Venous ulcers are open sores in the skin that occur with sustained venous hypertension and malfunctioning of venous valves. Ulcers develop in areas where blood collects and pools, as swelling there interferes with the movement of oxygen and nutrients through the tissues. Eventually, a visible ulcer develops on the skin. Venous ulcers usually occur just above the ankle on the inside of the leg.

If left untreated, venous ulcers can quickly become infected, leading to cellulitis or gangrene and the risk of foot or leg amputation.


Compression Stockings - The most common treatment for venous insufficiency is compression stockings which apply constant, even pressure to the leg. This increases circulation and prevents blood from flowing backward, thereby reducing swelling. Compression stockings can also help prevent venous ulcers from forming, or can help to speed the healing of an existing ulcer. Compression stockings must be worn daily to be effective. Doctors may also prescribe blood thinners, especially in patients with a high risk of blood clots.

Unna Boots - An Unna boot is a moist gauze bandage applied around the lower leg starting at the area of the ulcer to just below the knee. The gauze hardens to form a snug boot on the leg. The support from the boot improves blood flow in the veins and aids in the healing of the ulcer. The boot is left on for up to two weeks and is replaced if the wound has not healed.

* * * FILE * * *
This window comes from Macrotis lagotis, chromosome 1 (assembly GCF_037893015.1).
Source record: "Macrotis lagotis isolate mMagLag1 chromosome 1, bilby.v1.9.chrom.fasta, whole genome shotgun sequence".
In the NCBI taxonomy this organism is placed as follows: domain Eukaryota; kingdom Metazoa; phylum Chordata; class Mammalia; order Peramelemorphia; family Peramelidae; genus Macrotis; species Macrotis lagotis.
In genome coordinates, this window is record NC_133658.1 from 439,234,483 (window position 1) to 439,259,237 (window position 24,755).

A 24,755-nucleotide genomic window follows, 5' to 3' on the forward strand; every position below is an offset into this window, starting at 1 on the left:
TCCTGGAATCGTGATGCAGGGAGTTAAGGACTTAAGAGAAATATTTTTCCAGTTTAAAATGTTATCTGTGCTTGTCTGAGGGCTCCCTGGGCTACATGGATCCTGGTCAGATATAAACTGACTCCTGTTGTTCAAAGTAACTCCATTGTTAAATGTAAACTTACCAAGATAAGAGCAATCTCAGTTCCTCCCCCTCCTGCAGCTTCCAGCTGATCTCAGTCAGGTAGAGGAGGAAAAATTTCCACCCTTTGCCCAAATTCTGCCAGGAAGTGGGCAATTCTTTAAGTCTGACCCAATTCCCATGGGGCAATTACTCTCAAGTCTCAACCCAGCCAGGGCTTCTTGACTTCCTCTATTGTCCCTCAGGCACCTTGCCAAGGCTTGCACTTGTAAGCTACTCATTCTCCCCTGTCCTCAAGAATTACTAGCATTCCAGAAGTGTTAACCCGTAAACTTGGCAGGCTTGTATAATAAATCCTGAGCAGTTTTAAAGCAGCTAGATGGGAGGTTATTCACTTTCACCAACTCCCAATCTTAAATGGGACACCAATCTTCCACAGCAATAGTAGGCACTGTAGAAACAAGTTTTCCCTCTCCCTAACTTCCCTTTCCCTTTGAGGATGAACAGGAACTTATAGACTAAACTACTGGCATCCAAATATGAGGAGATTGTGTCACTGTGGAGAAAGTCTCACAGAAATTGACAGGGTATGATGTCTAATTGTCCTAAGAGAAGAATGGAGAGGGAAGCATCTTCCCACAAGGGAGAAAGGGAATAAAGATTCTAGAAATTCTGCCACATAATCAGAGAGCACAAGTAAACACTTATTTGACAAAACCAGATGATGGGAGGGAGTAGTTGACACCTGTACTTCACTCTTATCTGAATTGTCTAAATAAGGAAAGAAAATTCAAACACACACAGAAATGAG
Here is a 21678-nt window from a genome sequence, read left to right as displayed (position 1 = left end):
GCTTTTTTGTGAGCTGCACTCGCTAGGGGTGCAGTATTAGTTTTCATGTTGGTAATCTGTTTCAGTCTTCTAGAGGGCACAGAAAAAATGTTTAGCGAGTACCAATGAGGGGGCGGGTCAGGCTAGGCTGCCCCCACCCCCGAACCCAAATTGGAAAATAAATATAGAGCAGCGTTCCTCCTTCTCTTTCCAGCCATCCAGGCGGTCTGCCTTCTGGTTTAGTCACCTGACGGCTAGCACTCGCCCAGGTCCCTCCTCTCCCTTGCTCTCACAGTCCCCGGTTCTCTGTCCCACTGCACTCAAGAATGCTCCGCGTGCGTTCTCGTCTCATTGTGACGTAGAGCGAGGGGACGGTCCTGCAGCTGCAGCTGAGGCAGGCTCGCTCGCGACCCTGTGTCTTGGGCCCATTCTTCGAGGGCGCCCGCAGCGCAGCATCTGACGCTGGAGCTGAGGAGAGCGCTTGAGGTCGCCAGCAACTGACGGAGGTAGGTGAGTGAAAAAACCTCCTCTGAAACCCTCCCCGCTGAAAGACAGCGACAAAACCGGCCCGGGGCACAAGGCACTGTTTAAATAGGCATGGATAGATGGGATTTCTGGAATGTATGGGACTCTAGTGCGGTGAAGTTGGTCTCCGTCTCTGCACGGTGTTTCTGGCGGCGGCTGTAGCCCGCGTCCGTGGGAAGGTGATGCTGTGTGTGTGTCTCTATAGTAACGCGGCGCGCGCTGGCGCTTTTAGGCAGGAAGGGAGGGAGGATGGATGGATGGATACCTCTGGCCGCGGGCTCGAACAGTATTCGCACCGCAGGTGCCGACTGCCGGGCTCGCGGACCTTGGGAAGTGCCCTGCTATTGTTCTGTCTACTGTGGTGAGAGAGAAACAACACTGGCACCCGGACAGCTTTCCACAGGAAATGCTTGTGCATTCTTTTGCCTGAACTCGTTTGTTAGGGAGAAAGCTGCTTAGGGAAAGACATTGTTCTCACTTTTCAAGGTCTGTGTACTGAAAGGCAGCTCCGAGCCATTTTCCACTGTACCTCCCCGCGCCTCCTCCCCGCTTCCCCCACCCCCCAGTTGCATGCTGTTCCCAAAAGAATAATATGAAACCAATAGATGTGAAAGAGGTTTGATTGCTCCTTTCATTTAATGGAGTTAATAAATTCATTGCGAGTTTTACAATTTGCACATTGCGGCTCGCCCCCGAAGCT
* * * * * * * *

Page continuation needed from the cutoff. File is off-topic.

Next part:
Transparent Dressings -  These are clear plastic-like films that are applied over the wound. The dressing is changed every five to seven days. A support stocking is worn over the dressing to hold the dressing in place and improve circulation in the leg and foot.

Hydrocolloid Dressings -  A hydrocolloid dressing is a special bandage with a breathable outer layer to keep liquid, bacteria, and viruses out, and an inner layer to absorb drainage from the wound and promote healing. The dressing also functions as a debridement therapy to remove any dead or non-viable tissue. 

Surgical Therapies

Surgery may be performed for chronic venous insufficiency that fails to respond to other therapies, or for non-healing or infected venous ulcers. Either an open procedure or a catheter-based interventional treatment may be used.

Debridement -  Debridement is often done when a venous ulcer shows signs of infection such as when there is fever, elevated white blood count, and persistent or increased drainage. Debridement involves removing infected tissue and bone, nonviable (necrotic or dead) tissue, foreign debris, and residual material from dressings.  This process activates the production of platelets, a blood component, and growth factors, both of which promote healing.